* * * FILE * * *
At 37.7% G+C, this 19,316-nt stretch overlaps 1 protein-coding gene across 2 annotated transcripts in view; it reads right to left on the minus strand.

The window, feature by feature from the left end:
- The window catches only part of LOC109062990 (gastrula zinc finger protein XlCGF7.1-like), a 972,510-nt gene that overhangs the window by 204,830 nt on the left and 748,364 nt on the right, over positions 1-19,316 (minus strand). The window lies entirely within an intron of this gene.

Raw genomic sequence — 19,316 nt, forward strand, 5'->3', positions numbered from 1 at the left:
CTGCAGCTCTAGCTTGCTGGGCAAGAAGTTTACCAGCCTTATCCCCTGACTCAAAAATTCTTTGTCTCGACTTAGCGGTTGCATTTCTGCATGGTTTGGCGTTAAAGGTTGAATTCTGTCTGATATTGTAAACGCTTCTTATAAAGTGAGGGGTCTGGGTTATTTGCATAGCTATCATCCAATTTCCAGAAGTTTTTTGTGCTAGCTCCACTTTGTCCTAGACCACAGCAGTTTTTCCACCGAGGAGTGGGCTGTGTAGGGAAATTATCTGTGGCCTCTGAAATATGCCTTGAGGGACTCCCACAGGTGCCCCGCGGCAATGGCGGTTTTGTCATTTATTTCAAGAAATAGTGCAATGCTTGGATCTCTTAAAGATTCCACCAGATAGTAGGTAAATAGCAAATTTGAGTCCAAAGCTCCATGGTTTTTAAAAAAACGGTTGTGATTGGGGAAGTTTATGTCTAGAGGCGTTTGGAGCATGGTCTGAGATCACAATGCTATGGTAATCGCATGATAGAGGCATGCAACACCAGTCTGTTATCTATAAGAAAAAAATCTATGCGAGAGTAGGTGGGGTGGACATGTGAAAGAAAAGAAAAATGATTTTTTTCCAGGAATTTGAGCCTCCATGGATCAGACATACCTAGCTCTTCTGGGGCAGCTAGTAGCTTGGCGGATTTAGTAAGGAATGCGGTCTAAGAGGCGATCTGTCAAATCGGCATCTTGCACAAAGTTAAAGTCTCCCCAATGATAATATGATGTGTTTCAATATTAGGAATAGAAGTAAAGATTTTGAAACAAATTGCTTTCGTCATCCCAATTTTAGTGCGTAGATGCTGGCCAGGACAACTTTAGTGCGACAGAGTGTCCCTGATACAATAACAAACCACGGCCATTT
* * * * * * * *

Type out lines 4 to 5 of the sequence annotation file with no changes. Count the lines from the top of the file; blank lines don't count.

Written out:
Raw genomic sequence — 19,316 nt, forward strand, 5'->3', positions numbered from 1 at the left:
CTGCAGCTCTAGCTTGCTGGGCAAGAAGTTTACCAGCCTTATCCCCTGACTCAAAAATTCTTTGTCTCGACTTAGCGGTTGCATTTCTGCATGGTTTGGCGTTAAAGGTTGAATTCTGTCTGATATTGTAAACGCTTCTTATAAAGTGAGGGGTCTGGGTTATTTGCATAGCTATCATCCAATTTCCAGAAGTTTTTTGTGCTAGCTCCACTTTGTCCTAGACCACAGCAGTTTTTCCACCGAGGAGTGGGCTGTGTAGGGAAATTATCTGTGGCCTCTGAAATATGCCTTGAGGGACTCCCACAGGTGCCCCGCGGCAATGGCGGTTTTGTCATTTATTTCAAGAAATAGTGCAATGCTTGGATCTCTTAAAGATTCCACCAGATAGTAGGTAAATAGCAAATTTGAGTCCAAAGCTCCATGGTTTTTAAAAAAACGGTTGTGATTGGGGAAGTTTATGTCTAGAGGCGTTTGGAGCATGGTCTGAGATCACAATGCTATGGTAATCGCATGATAGAGGCATGCAACACCAGTCTGTTATCTATAAGAAAAAAATCTATGCGAGAGTAGGTGGGGTGGACATGTGAAAGAAAAGAAAAATGATTTTTTTCCAGGAATTTGAGCCTCCATGGATCAGACATACCTAGCTCTTCTGGGGCAGCTAGTAGCTTGGCGGATTTAGTAAGGAATGCGGTCTAAGAGGCGATCTGTCAAATCGGCATCTTGCACAAAGTTAAAGTCTCCCCAATGATAATATGATGTGTTTCAATATTAGGAATAGAAGTAAAGATTTTGAAACAAATTGCTTTCGTCATCCCAATTTTAGTGCGTAGATGCTGGCCAGGACAACTTTAGTGCGACAGAGTGTCCCTGATACAATAACAAACCACGGCCATTT